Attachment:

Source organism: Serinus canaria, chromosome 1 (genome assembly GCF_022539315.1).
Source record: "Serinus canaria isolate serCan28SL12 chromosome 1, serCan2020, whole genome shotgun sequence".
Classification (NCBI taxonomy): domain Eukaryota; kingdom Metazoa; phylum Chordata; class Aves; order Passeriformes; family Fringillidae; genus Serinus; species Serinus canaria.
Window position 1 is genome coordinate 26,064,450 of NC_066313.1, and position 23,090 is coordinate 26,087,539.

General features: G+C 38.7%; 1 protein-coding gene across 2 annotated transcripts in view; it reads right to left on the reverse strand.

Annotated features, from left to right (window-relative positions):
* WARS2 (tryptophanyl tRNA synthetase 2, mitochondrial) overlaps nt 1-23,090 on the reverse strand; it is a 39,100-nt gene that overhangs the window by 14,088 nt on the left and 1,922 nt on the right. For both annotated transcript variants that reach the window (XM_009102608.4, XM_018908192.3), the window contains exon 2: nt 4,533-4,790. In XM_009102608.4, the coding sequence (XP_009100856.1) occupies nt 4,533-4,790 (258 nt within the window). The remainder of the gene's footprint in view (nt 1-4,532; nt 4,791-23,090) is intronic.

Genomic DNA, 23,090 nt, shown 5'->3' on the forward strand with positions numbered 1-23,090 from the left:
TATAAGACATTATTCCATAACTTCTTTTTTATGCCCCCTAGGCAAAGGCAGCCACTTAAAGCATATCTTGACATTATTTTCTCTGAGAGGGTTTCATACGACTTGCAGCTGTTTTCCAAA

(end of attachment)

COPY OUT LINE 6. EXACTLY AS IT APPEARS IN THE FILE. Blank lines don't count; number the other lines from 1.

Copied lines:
Annotated features, from left to right (window-relative positions):